Protecting Parent’s Home from Medicaid with Life Estate

If a person qualifies to receive Medicaid assistance while in a nursing home, the patient need only contribute their Social Security and other income, then the Medicaid program will pick up the balance of the bill. However, upon the death of the Medicaid patient, the state will want to be reimbursed for every dime it paid to the nursing home on behalf of the patient. In effect, the government has made an interest-free loan and now wants to be repaid!

But how can the estate of the deceased patient repay the state? In order to qualify for Medicaid a person can only have $2,000 of countable assets. So upon their death, they won’t have very much of anything to pay back the state, will they?

The key word above is “countable” assets. Since a home is an exempt (non-countable) asset, a person can indeed own a home (even possibly one that’s worth more than $500,000) and still qualify for Medicaid. However, following the death of the Medicaid recipient, the state will want to be repaid out of the proceeds of a sale of that home.

However, many states only make a claim against the deceased’s “probate” estate. That excludes property that passes to a named survivor automatically by law, such as certain real estate in joint names, joint bank accounts, life insurance policies, etc. So if the house passes outside of probate, then the state is out of luck in these states.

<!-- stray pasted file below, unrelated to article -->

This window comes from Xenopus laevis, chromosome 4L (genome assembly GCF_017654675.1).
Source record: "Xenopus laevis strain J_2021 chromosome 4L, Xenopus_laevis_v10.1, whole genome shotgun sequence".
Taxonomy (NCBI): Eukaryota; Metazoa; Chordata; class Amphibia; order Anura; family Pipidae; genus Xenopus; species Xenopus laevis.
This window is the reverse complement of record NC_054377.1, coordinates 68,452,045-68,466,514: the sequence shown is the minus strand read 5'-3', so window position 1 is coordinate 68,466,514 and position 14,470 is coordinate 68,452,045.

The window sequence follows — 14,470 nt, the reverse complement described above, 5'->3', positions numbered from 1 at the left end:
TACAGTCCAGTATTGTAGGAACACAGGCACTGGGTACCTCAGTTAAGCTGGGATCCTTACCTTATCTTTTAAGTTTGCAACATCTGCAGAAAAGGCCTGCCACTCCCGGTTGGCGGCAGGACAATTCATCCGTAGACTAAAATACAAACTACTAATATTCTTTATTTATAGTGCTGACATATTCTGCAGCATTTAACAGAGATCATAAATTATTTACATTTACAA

One popular method for avoiding probate of a house is simply to give it to the children outright. But then the parent no longer owns the home. Should a child be sued, divorced or go bankrupt, the house could be lost.

A better solution is to give just a “remainder interest” to the child or children. In other words, the parent continues to own the house so long as they live, and only on the death of the parent will the child come into possession of the house. Meanwhile, because ownership passes automatically to the child, it does not pass under the parent’s will—it is not probated—so the state cannot make a claim against the house (in those states that limit their right to recoup Medicaid payments to probate assets).

This is accomplished by having the parent sign a deed transferring the house to one or more children, while retaining a “life estate.” As owner of the life estate, the parent continues to have full control over and access to the house (although it cannot be sold without the child(ren) joining in on the deed). Importantly, it will continue to be classified as an exempt asset for Medicaid eligibility purposes.

Avoiding the look-back

The signing of such a deed will result in the parent making a gift to the child of the “remainder interest” in the house. The attorney who prepares the deed can calculate the value of the gift (it depends on the age of the parent making the gift). Because of this, it is important that the parent not apply for Medicaid for a period of at least five years to avoid the imposition of a very long penalty period.

Example: Parent, age 80, signs house over to child, retaining a life estate. For a person age 80, a gift of the remainder interest is valued at .56341. Thus, if the house is worth $300,000, the value of the gift will be $300,000 x .56341 = $169,023.

As you can see, this is not something that normally can be done when the parent is already in the nursing home and running out of funds. In order to avoid the imposition of the penalty as a result of the parent signing the life estate deed, they normally will need to wait at least five years to apply for Medicaid. Thus, they should have funds sufficient to cover nursing home expenses for at least that long. However, as an advance-planning technique it offers a great advantage of protecting the most important asset owned by the parent, the family home.

Reprinted from